Sarawak’s O&G players yet to gain from oil rights

Petronas is still holding back from making final investment decisions on any development projects in Sarawak, says analyst

by SHAHEERA AZNAM SHAH / source: desb.net

SARAWAK’S success in securing rights to its oil resources from Petroliam Nasional Bhd (Petronas) in August has yet to benefit the state’s oil and gas (O&G) companies as crude oil prices remain depressed.

The companies were poised for gains following an end to Sarawak’s prolonged legal battle with Petronas over the state’s sales tax demand. The deal was supposed to serve as a turning point for oil-producing states like Sarawak, giving state governments a bigger share of oil revenue.

Petronas had also expressed its interest to help increase Sarawak’s involvement in the industry supply chain through collaboration with the state government’s oil company Petroleum Sarawak Bhd.

However, BIMB Securities Sdn Bhd analyst Azim Faris Ab Rahim said the current trembly state of the industry outstripped the benefits intended through new partnerships between Petronas and the state.

“If we look at the bigger picture, the collapse of crude oil prices has been affecting Sarawak’s petroleum companies, and we have yet to see any tangible benefit to these companies since the state secured its rights.

“We think Petronas is still reviewing its planned projects and may decide to proceed when the oil price is more stable,” he told The Malaysian Reserve.

The dim industry outlook has forced Petronas to reduce its capital expenditure by up to 21% for its financial year 2020 due to ongoing challenges from the pandemic, which is expected to drag other O&G players along the supply chain.

Azim Faris said the slashing of Petronas’ investments and the downward pressure on oil prices would result in a lack of catalyst in the industry in the immediate term.

“We don’t see any immediate catalyst to Sarawak players as Petronas is still holding back from making final investment decisions on any development projects in Sarawak,” he said.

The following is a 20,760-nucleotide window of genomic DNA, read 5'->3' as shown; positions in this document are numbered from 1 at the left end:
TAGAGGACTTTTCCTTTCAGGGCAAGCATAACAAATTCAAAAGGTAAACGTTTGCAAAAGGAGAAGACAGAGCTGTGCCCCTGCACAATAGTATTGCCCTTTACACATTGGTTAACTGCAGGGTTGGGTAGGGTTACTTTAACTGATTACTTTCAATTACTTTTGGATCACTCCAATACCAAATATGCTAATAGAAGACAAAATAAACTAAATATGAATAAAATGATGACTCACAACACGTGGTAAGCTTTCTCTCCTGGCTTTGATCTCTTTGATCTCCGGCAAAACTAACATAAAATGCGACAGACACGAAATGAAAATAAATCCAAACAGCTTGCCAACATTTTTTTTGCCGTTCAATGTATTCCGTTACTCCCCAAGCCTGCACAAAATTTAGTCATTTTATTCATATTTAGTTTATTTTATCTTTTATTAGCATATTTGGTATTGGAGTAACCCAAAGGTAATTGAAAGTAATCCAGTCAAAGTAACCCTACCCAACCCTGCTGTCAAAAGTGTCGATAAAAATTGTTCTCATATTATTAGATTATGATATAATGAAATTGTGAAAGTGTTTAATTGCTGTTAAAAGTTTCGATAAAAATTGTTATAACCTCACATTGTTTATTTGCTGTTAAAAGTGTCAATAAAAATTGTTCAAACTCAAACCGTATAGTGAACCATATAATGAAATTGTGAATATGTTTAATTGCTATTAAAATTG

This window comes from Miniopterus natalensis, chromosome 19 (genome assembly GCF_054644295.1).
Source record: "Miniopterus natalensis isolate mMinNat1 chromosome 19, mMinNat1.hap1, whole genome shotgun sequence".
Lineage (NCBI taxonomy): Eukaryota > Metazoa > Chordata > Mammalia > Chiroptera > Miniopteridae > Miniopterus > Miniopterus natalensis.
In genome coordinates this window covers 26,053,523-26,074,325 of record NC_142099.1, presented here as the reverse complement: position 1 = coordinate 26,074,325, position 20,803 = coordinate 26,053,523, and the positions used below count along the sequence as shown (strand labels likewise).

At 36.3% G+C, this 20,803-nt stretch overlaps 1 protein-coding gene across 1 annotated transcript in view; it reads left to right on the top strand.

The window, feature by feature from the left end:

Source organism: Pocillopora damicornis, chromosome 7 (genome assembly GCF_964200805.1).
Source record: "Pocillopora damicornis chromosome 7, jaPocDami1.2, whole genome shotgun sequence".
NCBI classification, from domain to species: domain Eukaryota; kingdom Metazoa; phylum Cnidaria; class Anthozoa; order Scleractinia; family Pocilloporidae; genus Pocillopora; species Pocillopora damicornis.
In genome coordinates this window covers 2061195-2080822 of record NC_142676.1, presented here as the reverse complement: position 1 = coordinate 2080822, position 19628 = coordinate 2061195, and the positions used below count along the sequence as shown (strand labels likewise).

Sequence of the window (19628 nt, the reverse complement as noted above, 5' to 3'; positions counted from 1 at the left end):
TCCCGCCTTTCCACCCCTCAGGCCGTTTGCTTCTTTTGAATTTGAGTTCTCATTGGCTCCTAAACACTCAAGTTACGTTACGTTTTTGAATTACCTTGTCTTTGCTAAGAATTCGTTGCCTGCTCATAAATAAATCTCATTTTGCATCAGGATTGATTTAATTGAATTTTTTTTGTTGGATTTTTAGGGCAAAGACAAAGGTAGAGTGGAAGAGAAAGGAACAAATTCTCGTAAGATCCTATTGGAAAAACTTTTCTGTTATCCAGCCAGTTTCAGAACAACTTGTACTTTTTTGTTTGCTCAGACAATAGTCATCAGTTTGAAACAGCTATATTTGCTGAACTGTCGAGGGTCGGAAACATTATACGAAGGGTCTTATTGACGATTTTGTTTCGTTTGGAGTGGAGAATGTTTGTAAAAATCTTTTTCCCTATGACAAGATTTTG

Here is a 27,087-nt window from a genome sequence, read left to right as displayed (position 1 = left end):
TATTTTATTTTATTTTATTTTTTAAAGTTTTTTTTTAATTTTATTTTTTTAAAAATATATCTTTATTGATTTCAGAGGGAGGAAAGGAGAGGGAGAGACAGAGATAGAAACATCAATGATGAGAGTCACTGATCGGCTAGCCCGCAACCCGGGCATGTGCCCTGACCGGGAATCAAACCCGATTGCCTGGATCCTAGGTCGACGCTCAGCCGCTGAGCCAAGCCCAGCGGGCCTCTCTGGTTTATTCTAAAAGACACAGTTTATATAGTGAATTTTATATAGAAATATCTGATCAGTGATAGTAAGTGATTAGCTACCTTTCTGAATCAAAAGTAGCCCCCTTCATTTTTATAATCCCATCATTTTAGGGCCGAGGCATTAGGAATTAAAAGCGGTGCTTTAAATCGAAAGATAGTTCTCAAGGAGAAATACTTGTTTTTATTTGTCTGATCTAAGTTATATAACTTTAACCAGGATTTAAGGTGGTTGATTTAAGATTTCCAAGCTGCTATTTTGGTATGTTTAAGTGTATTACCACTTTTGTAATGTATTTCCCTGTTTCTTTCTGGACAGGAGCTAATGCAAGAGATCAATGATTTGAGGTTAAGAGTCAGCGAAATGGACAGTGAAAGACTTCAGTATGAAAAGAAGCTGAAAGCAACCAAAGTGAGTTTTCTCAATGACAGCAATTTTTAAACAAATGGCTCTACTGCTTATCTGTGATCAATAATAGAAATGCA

However, Azim Faris believes that Sarawak’s industry players could reap benefits in the longer term from the collaboration between Petronas and the state as more jobs and a higher allocation for state expenses are expected to be derived from Sarawak’s petroleum revenue.

Brent prices started the year at above US$65 (RM270) per barrel before plunging to US$19 per barrel in April due to low demands from global lockdowns and the market-share battle among key producers.

Crude oil prices also crashed below zero in April as rising stockpiles overwhelmed storage facilities and forced producers to pay buyers to take the barrels they could not store.

A check on Bloomberg showed that Sarawak-listed companies Dayang Enterprise Holdings Bhd, Petra Energy Bhd and KKB Engineering Bhd lost about RM2.06 billion in value as of Oct 21.

Dayang Enterprise, which suffered a net loss of RM985,000 in its second quarter ended June 30, 2020 (2Q20), saw its share price plummeting more than 60% since early this year, losing about RM1.81 billion in market capitalisation.

The group was hit with lower vessel utilisation caused by delayed work orders during the Movement Control Order (MCO) coupled with higher costs incurred during the pandemic.

As of August, its orderbook amounted to RM3.8 billion, including contracts awarded by Sarawak Shell Bhd and Sabah Shell Petroleum Company Ltd, against RM4 billion in June. The August orderbook is expected to last until 2025.

Meanwhile, Petra Energy has lost about RM240.7 million of its market value and 56.7% of its share price since January.

In June, its wholly owned unit Petra Energy Development Sdn Bhd was awarded a US$40 million contract from Petronas for the continuation of the latter’s operation at the Banang oilfield.

Petra Energy made a net profit of RM14.12 million in 2Q20 compared to a net loss of RM15.93 million recorded last year. It posted a 56% jump in revenue to RM137.66 million during the period from RM88.35 million and announced an interim dividend of two sen per share.

KKB Engineering has lost about RM7.74 million in value since the start of the year. Its latest quarterly filing showed the company posted a 21% drop in net profit in 2Q20 to RM4.36 million and a 26% decline in revenue to RM89.2 million attributed to the MCO.